How Webb Will Look Into Stars For Signs Of Earth 2.0?

It all depends on what’s under the hood in space-based astronomy. The one gadget specifically intended to collect both photos and spectra from a variety of cosmic objects and also has potential to go beyond detecting where extraterrestrial worlds may lay for Webb, which is nearing completion of the last steps of commissioning for its 17 science instrument modes.

The Near-Infrared Imager and Slitless Spectrograph (NIRISS), a Canadian-built scientific equipment, could detect Earth 2.0 signals just by staring at the host star of a potential candidate.

What Is This SOSS Mode?

The SOSS mode of the NIRISS will allow the James Webb Space Telescope to collect highly precise spectra “from one brilliant object at a time,” according to some sources. “Time-series observations, such as an exoplanet transiting in front of its host star, are appropriate for researching a phenomenon that varies over the course of a normally hours-long observation.”

What Is The WFSS Mode?

Then there’s the WFSS mode, which will allow the NIRISS to assist Webb in collecting data from thousands of objects, “such as galaxies, at the same time over the detector’s whole field of view” — which is 4.84 square arc-minutes.

“Measuring the distances, ages, and other physical parameters of hundreds of galaxies will allow scientists to trace how galaxies evolve over the course of the universe.”

Functions Of WFSS Mode

There’s even more. In WFSS mode, NIRISS can collect data from many spectra simultaneously, which implies discrete spectra may overlap (if the sources of light are too close from our point of view).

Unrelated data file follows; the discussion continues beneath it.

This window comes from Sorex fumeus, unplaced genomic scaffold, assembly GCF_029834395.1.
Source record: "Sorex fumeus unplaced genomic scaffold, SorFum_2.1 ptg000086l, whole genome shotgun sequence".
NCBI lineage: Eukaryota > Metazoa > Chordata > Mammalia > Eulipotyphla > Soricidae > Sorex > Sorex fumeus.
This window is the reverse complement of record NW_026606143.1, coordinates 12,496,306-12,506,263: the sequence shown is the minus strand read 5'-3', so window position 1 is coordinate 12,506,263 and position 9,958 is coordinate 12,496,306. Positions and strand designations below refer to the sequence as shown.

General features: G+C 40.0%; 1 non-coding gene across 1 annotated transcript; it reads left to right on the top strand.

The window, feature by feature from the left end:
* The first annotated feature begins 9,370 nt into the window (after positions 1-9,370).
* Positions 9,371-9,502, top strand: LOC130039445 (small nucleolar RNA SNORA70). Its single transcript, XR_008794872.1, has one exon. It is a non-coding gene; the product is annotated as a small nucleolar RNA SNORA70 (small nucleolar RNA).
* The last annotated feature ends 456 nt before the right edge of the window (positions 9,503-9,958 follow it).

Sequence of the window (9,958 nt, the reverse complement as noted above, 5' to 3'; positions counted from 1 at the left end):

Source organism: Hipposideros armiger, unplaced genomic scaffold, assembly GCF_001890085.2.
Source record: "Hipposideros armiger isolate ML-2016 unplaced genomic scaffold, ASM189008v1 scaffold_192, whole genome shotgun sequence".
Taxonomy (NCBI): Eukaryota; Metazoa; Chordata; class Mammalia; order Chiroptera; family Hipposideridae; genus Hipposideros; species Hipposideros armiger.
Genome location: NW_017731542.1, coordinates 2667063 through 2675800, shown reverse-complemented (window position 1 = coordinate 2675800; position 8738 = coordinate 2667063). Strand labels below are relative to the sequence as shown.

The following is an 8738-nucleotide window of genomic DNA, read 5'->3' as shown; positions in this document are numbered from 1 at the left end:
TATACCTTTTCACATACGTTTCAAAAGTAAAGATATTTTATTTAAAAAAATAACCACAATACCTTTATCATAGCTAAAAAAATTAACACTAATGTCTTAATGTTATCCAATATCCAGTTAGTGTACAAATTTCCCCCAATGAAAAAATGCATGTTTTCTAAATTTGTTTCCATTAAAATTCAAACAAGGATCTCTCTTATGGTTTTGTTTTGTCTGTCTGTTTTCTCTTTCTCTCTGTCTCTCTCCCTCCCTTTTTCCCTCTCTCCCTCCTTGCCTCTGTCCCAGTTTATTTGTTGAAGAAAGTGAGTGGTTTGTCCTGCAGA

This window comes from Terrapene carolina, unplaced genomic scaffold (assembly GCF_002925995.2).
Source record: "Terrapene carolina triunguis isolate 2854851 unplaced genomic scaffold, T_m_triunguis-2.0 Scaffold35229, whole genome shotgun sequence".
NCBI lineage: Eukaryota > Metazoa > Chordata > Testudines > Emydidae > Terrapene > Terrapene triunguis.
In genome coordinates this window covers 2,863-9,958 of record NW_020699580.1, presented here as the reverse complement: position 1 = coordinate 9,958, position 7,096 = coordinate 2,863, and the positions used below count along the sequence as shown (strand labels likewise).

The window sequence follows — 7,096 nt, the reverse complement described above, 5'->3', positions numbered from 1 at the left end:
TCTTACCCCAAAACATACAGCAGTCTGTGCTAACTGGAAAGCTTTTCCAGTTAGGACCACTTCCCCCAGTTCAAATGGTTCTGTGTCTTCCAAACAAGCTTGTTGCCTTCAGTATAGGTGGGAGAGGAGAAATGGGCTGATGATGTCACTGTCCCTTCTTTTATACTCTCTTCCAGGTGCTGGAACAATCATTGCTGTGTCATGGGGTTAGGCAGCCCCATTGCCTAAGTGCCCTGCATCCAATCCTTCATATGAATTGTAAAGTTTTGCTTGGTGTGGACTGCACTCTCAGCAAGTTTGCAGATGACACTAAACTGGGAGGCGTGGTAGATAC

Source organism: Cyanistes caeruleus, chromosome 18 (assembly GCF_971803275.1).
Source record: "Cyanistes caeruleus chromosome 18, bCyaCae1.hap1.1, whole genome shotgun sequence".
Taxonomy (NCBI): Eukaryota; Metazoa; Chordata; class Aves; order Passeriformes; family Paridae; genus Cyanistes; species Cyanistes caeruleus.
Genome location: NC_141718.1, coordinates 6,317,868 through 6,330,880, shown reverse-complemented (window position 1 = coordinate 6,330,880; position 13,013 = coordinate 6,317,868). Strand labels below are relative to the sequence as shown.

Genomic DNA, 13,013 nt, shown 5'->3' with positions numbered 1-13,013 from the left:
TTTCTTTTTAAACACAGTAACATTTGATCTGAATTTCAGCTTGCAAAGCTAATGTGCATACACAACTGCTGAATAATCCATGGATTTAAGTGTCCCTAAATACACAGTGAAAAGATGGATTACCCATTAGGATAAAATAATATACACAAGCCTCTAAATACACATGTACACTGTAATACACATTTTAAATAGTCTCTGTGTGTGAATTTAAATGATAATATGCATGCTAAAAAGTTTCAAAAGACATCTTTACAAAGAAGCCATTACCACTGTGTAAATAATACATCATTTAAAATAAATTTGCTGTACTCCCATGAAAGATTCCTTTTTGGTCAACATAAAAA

“As a result, there are two orthogonal grisms, GR150C and GR150R, that may produce spectra horizontally and vertically, respectively, which helps to untangle blended spectra from distinct galaxies.”

Is Webb’s NIRISS Could Lead To The Discovery Of New Extraterrestrial Worlds With Livable Conditions?

Webb will also be able to analyze cosmic objects in close proximity because of the NIRISS’ AMI mode (from our point of view, of course). This will be accomplished through the use of a method known as interferometry.

“Light from only selected areas of the primary mirror passes through a mask inside the instrument,” Ourellette added. “By looking at the patterns generated as the carefully picked beams of light interfere with one other, astronomers may boost the resolution of the telescope by roughly 2.5.”

Two objects in close apparent proximity can nevertheless appear as two distinct points of light using this method, rather than a nonsensical blur. However, because the mask covers a large amount of light, the observed cosmic objects must be fairly bright to be seen.

However, if the NIRISS instrument’s AMI mode is bright enough, the James Webb Space Telescope will be able to detect brown dwarfs, protoplanetary discs, and even exoplanets.


It’s the first time we’ve utilized such a technique to peer into extraterrestrial worlds, and it’s just a taste of the scientific treasures to come once Webb begins its science missions in earnest this summer.


Leave a Comment